It's also how the dealers could make money. Over-the-counter is 10 times as profitable as the
exchange trade model.
Q: What is your assessment of the government's actions so far and what should be done?
A: The Bush administration has been totally asleep. But there were a lot of people responsible,
including former Federal Reserve Chairman Alan Greenspan. Everybody focuses on his interest-rate policy, holding interest rates down for so long. But the real fault of Greenspan was allowing the banks to get more and more into securities, like mortgage-backed securities, and allowing them to move off balance sheet.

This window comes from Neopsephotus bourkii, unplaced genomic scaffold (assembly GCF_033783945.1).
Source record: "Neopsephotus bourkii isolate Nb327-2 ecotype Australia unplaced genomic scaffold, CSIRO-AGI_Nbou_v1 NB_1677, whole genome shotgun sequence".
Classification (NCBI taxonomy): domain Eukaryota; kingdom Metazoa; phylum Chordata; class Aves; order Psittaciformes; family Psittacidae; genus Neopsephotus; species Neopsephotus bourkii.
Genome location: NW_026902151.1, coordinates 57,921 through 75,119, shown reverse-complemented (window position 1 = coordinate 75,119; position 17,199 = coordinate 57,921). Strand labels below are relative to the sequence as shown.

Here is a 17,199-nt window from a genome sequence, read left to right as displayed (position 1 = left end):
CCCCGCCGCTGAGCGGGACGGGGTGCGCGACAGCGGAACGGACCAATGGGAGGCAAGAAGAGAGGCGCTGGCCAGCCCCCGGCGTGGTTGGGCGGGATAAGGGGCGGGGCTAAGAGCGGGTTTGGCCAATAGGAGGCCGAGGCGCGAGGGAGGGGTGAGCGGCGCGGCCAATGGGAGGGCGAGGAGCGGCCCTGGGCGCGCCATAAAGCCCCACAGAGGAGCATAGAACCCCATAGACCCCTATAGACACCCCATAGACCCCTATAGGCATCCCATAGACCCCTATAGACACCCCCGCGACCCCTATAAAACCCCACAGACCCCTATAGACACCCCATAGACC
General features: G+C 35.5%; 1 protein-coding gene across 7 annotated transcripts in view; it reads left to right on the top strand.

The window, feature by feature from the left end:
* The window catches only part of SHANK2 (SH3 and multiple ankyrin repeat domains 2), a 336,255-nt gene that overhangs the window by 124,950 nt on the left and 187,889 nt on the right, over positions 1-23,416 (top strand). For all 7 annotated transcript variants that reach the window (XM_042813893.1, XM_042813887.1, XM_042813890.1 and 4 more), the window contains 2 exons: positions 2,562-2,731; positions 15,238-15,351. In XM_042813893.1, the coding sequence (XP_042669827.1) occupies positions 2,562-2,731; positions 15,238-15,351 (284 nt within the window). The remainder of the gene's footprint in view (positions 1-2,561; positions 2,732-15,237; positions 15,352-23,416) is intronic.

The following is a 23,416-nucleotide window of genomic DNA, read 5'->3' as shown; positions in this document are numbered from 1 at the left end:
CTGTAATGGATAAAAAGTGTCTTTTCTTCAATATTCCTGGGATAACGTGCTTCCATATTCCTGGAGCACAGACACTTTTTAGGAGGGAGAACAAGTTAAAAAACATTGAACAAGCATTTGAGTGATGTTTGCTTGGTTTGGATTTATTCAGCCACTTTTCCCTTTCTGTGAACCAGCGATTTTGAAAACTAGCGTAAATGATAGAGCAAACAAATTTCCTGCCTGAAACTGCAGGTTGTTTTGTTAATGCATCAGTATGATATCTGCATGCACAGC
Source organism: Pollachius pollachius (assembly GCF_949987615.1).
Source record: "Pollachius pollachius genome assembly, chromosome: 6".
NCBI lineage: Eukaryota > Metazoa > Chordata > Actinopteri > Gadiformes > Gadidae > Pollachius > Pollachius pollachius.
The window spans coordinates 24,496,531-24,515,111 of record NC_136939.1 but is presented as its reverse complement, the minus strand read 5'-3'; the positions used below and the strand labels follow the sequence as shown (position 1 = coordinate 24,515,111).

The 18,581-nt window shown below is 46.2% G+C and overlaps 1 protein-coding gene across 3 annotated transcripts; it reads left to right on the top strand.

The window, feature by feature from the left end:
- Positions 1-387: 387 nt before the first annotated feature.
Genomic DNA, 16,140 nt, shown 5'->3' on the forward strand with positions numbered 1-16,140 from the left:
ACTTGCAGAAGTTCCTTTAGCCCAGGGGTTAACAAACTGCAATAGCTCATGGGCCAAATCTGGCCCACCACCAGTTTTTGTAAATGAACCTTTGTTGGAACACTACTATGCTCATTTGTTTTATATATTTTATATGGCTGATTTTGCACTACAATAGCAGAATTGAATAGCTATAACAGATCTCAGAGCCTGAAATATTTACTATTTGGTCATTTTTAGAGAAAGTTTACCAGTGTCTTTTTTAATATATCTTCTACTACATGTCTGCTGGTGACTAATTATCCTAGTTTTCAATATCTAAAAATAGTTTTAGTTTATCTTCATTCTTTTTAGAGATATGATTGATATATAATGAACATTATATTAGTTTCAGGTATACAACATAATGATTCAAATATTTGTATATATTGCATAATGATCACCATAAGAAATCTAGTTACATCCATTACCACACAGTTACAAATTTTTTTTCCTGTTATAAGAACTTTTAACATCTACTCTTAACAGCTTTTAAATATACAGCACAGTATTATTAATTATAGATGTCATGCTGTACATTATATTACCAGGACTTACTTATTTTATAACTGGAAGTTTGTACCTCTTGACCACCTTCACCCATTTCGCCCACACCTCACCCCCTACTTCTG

None of this over-the-counter paper was registered with the Securities and Exchange Commission.
That's why you have about $7 trillion in government-sponsored-enterpris
By election time, I think that the economy will be the only issue. We could be contracting
economically for the next couple of years. That will shock America because Americans are not used to this kind of environment. Whoever wins the White House will be in crisis mode from day one.
We have to have a discussion about market structure; what has to be registered with the
Securities and Exchange Commission and what doesn't. Anything a bank buys and sells or a pension fund buys and sells need to be registered.
We have to remake this marketplace in a much more transparent fashion.